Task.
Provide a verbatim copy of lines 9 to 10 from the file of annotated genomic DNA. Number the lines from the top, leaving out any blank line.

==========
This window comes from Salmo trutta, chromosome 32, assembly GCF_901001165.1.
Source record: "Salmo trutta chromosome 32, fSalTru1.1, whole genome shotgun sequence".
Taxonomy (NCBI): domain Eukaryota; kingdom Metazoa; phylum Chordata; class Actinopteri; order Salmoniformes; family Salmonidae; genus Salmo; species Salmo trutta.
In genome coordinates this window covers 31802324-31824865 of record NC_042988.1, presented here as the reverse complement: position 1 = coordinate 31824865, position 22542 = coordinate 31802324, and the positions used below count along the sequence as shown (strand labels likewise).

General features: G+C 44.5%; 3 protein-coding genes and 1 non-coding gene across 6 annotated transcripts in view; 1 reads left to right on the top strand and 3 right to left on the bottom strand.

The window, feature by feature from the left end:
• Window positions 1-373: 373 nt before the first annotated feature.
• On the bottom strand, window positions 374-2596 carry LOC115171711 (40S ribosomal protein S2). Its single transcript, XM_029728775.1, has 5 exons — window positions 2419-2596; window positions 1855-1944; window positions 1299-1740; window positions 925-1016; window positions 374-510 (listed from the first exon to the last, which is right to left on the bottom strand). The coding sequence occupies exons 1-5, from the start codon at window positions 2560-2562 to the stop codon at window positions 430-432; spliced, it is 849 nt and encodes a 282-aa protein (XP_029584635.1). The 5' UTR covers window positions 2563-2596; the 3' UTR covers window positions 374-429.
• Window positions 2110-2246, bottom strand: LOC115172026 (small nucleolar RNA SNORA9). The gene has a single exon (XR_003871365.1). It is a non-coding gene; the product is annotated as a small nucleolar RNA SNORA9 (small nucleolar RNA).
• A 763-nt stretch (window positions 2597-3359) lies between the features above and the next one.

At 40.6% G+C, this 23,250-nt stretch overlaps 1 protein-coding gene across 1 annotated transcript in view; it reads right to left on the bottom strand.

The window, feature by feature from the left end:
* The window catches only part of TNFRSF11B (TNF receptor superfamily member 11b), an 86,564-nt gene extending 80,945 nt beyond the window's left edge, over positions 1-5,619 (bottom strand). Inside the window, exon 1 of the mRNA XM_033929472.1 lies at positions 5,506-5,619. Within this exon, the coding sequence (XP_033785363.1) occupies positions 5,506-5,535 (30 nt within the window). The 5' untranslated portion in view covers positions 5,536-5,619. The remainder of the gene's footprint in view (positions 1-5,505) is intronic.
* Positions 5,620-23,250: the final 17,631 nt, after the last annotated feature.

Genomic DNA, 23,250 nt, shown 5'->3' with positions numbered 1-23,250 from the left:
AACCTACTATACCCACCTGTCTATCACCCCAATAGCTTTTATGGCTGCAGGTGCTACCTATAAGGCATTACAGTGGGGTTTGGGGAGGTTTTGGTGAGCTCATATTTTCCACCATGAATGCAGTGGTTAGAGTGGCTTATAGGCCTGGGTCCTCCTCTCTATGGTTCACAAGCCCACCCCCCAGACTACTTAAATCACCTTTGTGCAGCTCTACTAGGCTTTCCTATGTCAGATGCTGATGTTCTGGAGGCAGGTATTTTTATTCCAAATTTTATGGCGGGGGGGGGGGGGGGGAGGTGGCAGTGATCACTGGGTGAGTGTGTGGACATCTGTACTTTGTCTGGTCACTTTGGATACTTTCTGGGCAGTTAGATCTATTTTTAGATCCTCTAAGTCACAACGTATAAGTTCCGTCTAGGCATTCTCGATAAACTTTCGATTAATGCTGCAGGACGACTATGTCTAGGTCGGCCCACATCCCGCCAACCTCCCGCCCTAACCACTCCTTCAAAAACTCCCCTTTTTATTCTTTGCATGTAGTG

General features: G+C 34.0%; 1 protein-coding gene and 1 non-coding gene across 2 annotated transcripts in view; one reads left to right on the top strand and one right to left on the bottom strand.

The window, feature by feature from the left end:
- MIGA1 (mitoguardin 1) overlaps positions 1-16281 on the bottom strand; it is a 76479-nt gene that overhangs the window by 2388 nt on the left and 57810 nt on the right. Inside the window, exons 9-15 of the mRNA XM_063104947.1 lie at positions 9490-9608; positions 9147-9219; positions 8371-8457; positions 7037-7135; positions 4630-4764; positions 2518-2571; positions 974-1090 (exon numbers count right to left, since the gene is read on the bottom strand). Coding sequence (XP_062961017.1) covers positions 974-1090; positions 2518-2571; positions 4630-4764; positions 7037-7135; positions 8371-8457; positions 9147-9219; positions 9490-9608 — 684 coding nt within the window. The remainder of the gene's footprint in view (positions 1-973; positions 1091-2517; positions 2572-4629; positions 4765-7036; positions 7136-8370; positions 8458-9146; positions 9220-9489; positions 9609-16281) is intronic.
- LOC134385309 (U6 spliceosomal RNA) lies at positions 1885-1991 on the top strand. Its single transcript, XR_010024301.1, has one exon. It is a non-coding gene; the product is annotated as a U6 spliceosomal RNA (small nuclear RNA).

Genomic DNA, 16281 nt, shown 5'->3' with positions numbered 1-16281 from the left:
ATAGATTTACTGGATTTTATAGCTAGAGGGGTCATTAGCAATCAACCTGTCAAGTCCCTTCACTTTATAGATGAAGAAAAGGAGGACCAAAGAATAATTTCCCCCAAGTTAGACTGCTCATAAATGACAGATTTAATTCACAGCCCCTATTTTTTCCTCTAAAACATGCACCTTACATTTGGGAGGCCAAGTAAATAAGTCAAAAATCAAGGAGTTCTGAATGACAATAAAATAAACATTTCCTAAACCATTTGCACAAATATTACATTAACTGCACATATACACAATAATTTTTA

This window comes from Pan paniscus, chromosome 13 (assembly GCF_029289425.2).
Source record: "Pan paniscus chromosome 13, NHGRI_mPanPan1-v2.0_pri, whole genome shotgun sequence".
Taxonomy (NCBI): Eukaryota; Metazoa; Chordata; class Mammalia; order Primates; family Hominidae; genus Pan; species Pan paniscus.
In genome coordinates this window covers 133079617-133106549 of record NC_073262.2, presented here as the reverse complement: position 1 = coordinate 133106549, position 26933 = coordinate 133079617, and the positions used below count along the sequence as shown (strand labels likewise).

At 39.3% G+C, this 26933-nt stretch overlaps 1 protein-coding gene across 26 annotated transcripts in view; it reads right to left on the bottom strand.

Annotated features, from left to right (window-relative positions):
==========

• Window positions 2110-2246, bottom strand: LOC115172026 (small nucleolar RNA SNORA9). The gene has a single exon (XR_003871365.1). It is a non-coding gene; the product is annotated as a small nucleolar RNA SNORA9 (small nucleolar RNA).
• A 763-nt stretch (window positions 2597-3359) lies between the features above and the next one.